They say you can’t judge a book by its cover, but we all know it’s common for people to build a first impression via visual stimulation. When you first meet someone, before they say a word, you’re assessing them based on their appearance. Thus, one’s look can determine the outcome of any interaction, especially in the workplace.
Office style often dictates how one will be perceived, whether powerful, weak, reliable or unstable, but, according to a new Careerbuilder survey, the colors you sport can really be telling.
The national survey, conducted online by Harris Interactive from Aug. 13 to Sept. 6, included 2,099 hiring managers and human resource professionals across industries and company sizes.
Check out a few interesting findings:
Best Color to Wear to a Job Interview:
23 PERCENT: Blue
15 PERCENT: Black
Worst Color to Wear to an Interview:
25 PERCENT: Orange, which is most likely to be associated with someone who is unprofessional
Perceptions of Colors:
• Black = Leadership
• Blue = Team Player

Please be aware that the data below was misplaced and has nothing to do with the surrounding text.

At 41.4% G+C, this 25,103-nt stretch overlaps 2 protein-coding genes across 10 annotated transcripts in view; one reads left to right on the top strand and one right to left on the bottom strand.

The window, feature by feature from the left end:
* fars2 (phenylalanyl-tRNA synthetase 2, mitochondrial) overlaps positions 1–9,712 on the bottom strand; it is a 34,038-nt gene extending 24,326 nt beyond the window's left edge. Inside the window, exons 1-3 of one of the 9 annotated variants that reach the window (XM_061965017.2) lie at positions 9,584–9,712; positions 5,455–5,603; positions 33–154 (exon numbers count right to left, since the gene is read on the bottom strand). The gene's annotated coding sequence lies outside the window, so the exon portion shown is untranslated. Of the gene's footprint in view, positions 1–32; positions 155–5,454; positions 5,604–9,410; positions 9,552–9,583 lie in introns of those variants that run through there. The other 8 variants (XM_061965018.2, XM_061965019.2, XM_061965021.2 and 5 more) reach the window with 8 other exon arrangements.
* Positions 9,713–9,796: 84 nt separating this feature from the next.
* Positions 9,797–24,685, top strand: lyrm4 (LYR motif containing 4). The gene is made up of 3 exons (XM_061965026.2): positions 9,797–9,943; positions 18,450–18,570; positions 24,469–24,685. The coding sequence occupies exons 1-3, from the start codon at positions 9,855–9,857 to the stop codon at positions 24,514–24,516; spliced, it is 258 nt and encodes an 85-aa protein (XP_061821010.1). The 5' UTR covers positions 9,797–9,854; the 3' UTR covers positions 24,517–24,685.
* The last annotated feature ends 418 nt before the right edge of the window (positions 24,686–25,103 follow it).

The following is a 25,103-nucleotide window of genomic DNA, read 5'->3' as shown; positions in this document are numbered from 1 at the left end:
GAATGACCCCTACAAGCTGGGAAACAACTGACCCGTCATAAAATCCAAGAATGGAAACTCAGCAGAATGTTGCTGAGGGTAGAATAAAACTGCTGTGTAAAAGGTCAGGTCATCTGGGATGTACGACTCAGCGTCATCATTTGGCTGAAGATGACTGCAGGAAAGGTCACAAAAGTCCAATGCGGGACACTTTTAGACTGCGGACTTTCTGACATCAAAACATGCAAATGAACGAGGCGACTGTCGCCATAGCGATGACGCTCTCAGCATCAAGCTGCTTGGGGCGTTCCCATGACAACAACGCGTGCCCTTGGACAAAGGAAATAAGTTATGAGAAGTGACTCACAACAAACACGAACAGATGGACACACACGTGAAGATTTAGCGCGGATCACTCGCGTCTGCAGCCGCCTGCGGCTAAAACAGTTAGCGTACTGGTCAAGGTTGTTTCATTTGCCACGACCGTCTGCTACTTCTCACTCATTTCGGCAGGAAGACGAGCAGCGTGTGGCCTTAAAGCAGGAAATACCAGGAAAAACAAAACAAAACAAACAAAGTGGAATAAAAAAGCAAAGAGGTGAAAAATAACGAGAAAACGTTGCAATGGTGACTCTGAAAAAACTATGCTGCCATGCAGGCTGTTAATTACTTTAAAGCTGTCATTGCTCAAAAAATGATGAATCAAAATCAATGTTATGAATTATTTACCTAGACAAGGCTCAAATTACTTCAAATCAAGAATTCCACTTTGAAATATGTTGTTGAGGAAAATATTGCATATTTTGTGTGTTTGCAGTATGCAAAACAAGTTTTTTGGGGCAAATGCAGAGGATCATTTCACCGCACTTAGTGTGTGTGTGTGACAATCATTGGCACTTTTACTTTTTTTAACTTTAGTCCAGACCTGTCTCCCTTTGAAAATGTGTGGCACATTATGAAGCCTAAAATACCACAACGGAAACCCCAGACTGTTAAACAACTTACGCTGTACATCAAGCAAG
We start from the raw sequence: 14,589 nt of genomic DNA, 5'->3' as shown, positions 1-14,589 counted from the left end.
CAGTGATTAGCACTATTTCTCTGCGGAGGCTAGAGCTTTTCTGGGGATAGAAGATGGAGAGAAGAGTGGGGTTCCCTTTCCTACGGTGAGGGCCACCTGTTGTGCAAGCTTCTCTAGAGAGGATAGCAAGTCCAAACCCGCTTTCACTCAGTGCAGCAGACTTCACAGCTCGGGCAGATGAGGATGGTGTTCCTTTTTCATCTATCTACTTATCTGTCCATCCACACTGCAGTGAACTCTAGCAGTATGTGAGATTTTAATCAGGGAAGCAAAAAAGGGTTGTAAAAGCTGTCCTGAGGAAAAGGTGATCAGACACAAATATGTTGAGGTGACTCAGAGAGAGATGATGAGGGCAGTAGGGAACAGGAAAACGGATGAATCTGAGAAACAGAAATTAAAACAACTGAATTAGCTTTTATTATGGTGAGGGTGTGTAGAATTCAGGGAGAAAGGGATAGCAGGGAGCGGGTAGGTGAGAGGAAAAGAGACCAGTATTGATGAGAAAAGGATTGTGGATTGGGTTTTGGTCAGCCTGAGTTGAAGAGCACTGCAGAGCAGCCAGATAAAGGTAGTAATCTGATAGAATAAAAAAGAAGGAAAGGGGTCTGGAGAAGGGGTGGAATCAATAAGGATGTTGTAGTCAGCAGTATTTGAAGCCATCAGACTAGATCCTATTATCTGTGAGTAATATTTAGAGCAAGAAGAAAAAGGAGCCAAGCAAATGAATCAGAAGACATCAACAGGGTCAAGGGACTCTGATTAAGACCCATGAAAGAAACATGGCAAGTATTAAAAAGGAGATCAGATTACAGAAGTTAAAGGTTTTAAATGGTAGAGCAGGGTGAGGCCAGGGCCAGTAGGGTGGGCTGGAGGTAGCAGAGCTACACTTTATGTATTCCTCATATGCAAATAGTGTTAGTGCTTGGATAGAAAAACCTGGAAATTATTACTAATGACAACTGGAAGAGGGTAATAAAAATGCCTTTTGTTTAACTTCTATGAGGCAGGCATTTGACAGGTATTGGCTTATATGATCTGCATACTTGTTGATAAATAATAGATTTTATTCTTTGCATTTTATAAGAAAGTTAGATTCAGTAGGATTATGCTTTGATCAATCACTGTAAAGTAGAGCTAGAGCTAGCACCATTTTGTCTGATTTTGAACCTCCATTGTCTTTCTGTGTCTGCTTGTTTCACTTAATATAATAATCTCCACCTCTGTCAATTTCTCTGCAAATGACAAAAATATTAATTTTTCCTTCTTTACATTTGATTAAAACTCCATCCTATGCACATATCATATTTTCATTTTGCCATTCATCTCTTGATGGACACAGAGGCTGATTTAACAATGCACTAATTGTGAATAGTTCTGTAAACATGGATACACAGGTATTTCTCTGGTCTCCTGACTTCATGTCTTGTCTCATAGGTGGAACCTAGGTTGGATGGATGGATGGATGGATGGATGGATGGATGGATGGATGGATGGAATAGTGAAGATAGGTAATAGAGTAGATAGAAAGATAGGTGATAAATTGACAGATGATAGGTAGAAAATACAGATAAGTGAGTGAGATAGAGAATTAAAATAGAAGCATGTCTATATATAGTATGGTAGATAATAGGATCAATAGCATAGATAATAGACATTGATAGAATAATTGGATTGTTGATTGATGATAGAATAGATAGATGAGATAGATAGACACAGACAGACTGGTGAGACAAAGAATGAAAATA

• Gray = Logical/Analytical
• White = Organized
• Brown = Dependable
• Red = Power
• Green, Yellow, Orange or Purple = Creative
Careerbuilder experts offer the following tips for dressing for success:
1. Dress for the environment, but don’t get too casual. If everyone is dressed in shorts and flip flops and you show up in a business suit, you may not come across as the right fit. Dress according to the environment, but always look polished. Wear a suit where appropriate or at the very least a nice pair of pants or skirt and collared shirt or blouse.
2. Stick with neutrals. You can’t go wrong with navy, black, brown and gray. You can pair this with a classic white button-down shirt or incorporate a splash of a more vibrant color.
3. Tailor your outfit. Clothing that is too tight or revealing can leave an unfavorable impression. Clothing that is too loose can make you look like a kid wearing your dad’s suit. Make sure your interview apparel complements your shape.
4. Don’t distract the interviewer. Wacky ties, loud patterns and oversized jewelry can cause the interviewer to spend more time wondering about your outfit than your skill set. Solids or small patterns are your best bet for interview attire.
5. Pay attention to details. Make sure shoes are polished, clothes are wrinkle-free and nails are manicured. Be mindful of your choice of belt, tie clip, hosiery, socks, etc.